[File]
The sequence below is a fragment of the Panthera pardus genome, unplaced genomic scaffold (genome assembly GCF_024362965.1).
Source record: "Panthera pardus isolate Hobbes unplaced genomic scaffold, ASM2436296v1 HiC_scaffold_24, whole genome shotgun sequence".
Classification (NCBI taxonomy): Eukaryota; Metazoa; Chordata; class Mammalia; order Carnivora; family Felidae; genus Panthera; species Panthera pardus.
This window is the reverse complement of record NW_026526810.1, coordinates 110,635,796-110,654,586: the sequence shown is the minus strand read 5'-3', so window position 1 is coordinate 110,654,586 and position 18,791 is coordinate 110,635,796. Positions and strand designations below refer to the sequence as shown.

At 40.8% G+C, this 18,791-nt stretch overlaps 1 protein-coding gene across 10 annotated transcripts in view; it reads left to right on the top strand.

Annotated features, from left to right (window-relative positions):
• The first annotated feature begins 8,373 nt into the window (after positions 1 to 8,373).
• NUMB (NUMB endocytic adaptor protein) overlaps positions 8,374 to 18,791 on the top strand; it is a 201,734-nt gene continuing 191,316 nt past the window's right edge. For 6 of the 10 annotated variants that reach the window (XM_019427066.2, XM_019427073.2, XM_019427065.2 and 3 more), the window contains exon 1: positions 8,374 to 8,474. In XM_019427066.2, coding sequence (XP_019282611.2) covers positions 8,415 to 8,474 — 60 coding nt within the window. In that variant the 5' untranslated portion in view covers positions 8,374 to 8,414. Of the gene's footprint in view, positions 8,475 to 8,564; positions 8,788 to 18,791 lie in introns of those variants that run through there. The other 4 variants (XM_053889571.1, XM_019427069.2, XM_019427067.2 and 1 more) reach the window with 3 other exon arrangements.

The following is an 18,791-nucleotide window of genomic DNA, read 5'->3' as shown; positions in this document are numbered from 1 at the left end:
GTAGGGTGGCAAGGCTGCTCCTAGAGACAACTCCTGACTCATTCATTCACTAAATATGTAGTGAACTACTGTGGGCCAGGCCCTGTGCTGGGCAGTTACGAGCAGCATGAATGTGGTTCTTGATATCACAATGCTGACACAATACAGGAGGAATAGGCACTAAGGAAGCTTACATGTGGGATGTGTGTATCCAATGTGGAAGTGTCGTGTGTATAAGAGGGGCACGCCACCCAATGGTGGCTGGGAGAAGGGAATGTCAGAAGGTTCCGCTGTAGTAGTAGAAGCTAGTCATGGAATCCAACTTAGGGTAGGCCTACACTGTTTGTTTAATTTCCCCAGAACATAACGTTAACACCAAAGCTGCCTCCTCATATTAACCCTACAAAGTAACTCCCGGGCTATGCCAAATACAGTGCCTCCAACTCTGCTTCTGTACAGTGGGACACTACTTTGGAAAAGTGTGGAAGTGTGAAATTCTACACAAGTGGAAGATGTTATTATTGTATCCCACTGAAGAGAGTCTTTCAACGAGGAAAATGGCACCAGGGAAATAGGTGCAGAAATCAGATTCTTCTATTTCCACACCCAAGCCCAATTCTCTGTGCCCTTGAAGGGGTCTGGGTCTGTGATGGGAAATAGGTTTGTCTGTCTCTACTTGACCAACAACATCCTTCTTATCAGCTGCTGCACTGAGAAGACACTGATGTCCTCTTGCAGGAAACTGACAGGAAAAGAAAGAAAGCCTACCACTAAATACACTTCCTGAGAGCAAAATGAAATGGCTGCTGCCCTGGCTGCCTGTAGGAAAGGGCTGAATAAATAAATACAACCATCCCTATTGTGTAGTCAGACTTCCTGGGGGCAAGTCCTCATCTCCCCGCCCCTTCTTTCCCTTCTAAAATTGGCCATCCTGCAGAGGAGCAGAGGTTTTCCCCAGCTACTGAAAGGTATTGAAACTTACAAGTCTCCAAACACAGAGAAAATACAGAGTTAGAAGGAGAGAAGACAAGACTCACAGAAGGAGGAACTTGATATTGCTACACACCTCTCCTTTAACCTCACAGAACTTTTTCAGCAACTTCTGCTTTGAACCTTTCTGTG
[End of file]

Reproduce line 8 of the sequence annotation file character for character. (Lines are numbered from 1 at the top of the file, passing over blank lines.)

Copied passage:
• NUMB (NUMB endocytic adaptor protein) overlaps positions 8,374 to 18,791 on the top strand; it is a 201,734-nt gene continuing 191,316 nt past the window's right edge. For 6 of the 10 annotated variants that reach the window (XM_019427066.2, XM_019427073.2, XM_019427065.2 and 3 more), the window contains exon 1: positions 8,374 to 8,474. In XM_019427066.2, coding sequence (XP_019282611.2) covers positions 8,415 to 8,474 — 60 coding nt within the window. In that variant the 5' untranslated portion in view covers positions 8,374 to 8,414. Of the gene's footprint in view, positions 8,475 to 8,564; positions 8,788 to 18,791 lie in introns of those variants that run through there. The other 4 variants (XM_053889571.1, XM_019427069.2, XM_019427067.2 and 1 more) reach the window with 3 other exon arrangements.